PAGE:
Floods have ravaged Libya, leaving the country in ruins while people search for who is at fault.
On September 9, Storm Daniel passed through Libya, causing two dams to become overwhelmed with water and collapse. This resulted in mass destruction of the country due to effects from previous floods. The death toll has continued to rise, with over 11,000 fatalities and 10,000 people stated to be missing.
Storm Daniel was a Mediterranean hurricane, which is informally referred to as a medicane. A medicane is comparable to hurricanes and typhoons, but can develop over cooler waters. This storm also impacted other Mediterranean countries such as Greece, Turkey, and Bulgaria. However, the effects of Storm Daniel were felt most heavily in Libya.
The city of Derna, which is located near the coast of Libya, was the primary region impacted. Both of the dams broke inside the city, sending one billion cubic feet of water into the already flooded area. As a result, 891 buildings were completely destroyed, 211 buildings were partially destroyed, and about 398 buildings became submerged in mud.
However, this devastating situation could have been prevented if officials had tended to the problem when it first occurred. According to NBC News, “the dams suffered major damage in a strong storm that hit the region in 1986, and more than a decade later, a study commissioned by the government revealed cracks and fissures in their structure.” However, reports on the dam’s weakening situation piled up while restoration efforts either failed or were abandoned due to the civil war. Many survivors have been quick to blame the government, calling them corrupt as the country’s infrastructure and public services have been falling apart and neglected since the civil war in 2011.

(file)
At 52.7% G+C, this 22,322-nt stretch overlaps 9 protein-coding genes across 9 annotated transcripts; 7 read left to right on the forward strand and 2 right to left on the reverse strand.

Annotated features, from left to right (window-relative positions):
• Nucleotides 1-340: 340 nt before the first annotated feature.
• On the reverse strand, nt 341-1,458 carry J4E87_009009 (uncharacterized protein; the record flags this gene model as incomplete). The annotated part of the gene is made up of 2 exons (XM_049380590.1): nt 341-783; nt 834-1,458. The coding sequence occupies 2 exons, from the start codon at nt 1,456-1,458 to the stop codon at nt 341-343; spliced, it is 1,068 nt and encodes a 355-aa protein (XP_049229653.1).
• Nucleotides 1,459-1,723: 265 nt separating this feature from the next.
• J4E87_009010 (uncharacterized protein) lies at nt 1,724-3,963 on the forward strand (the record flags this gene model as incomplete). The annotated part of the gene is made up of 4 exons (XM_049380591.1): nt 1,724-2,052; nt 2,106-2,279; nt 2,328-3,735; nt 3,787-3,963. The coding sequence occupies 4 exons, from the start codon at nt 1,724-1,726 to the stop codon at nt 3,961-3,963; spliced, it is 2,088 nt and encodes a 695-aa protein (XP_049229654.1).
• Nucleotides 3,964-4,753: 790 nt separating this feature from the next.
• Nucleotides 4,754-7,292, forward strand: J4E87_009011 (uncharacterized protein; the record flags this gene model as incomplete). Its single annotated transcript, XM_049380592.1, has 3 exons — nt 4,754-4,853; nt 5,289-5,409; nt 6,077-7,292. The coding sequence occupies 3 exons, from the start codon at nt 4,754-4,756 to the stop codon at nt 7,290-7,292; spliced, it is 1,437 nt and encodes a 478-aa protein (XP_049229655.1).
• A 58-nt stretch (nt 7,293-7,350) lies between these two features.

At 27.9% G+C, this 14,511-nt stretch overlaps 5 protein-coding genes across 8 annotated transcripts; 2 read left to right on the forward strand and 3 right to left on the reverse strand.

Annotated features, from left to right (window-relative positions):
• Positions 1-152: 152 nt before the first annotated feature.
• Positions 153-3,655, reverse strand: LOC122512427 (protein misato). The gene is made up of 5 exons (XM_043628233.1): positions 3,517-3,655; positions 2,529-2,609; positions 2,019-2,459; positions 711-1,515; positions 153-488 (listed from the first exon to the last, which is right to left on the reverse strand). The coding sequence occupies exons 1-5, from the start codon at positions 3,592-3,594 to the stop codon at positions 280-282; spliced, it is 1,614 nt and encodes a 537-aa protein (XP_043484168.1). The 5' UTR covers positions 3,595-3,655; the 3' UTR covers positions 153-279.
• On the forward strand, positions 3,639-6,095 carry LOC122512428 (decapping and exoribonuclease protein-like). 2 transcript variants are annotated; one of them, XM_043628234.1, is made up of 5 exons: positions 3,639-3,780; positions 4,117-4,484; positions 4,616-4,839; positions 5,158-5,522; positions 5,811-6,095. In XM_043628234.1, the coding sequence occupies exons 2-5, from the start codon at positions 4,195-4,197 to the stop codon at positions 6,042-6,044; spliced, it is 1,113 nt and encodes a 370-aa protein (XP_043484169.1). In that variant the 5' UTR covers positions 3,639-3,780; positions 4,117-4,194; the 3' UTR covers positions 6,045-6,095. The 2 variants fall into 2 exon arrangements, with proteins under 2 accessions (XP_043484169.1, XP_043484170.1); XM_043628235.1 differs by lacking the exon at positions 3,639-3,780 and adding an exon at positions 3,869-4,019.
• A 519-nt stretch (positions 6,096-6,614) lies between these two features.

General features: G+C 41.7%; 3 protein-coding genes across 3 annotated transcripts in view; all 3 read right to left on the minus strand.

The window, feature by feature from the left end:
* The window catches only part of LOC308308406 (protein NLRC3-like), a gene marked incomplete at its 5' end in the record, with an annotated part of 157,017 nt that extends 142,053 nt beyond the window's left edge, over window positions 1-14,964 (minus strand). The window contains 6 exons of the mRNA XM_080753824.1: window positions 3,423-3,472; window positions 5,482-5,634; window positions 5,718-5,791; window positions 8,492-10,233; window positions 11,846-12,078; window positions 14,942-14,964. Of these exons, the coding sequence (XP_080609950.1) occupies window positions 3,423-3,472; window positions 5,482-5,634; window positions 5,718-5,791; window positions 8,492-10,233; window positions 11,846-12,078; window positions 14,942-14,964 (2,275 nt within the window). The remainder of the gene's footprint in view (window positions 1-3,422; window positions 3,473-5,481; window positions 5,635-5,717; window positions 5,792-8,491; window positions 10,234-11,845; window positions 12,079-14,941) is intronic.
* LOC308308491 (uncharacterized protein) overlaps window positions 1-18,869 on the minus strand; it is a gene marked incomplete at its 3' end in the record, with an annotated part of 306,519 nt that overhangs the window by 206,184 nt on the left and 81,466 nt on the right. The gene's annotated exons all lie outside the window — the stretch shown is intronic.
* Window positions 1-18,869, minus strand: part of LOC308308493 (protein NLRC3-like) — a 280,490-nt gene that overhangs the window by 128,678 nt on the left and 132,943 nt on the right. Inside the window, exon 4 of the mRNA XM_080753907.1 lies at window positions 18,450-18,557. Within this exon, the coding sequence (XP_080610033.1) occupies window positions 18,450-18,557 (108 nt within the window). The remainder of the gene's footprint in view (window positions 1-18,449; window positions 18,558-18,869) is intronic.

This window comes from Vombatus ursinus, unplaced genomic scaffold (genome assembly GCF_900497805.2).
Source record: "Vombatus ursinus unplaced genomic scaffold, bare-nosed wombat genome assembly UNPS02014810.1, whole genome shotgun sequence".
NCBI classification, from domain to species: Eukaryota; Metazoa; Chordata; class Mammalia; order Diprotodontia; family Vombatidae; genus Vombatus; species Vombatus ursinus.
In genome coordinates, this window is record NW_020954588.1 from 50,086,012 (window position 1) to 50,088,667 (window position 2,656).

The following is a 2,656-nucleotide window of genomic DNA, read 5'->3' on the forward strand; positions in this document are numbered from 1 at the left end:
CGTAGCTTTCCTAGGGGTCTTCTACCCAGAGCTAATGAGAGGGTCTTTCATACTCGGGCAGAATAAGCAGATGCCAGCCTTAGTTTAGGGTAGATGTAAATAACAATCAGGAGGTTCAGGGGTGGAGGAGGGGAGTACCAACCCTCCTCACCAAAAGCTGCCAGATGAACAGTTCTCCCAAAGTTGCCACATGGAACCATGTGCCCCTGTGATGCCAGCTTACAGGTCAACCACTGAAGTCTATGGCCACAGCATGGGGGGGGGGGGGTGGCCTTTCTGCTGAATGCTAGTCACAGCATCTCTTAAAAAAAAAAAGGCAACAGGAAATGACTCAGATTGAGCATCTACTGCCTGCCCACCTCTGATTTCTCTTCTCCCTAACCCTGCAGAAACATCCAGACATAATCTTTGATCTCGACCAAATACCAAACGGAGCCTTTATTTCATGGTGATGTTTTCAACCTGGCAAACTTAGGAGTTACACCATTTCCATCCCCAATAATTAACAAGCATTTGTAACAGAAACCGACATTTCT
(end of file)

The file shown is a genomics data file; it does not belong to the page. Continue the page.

In addition, though the Libyan government originally announced plans to evacuate the area surrounding the dam, an emergency committee imposed a curfew that countered the citizens’ attempts to leave. This lack of organization is partially to blame for the casualties of the Libyan floods.
Following the floods, the absence of government initiative led citizens to protest. Some protests have even turned violent, such as when the house of Derna’s now ousted mayor was set on fire by hundreds of people. Al-Sediq al-Sour, Libya’s top prosecutor, has taken action as well. He ordered the arrest of eight officials including officials from the Water Resources Authority and Dams Management Authority.
Currently, organizations such as the International Federation of the Red Cross and Red Crescent Societies (IFRC) and the Libyan Red Crescent Society (LRCS) are asking for assistance meeting the displaced citizens’ needs. According to IFRC, this includes “clean water, sanitation, cash assistance, and crucially, psychosocial support.” With many people losing one or more family members, there is a large focus on holistic psychosocial support which promotes the wellbeing of an entire person, not just their mental health needs. Furthermore, the LRCS is providing aid and shelter for those in need.
Despite the devastation caused by the floods, there is one unique positive that can be found: the destruction revealed new archeological remains. The waters damaged Cyrene, an ancient Greek city. Although a few of the building ruins now threaten to collapse, a water system that dates back to the Roman era is now visible, which provides further historical insight to the ancient city.
Libya is still facing the effects of the destruction and could use global support. The nation is collecting money to rebuild their infrastructure while trying to find ways to fill the gaps of their losses. Although the situation is currently in shambles, each day there are small improvements towards returning the city to stability.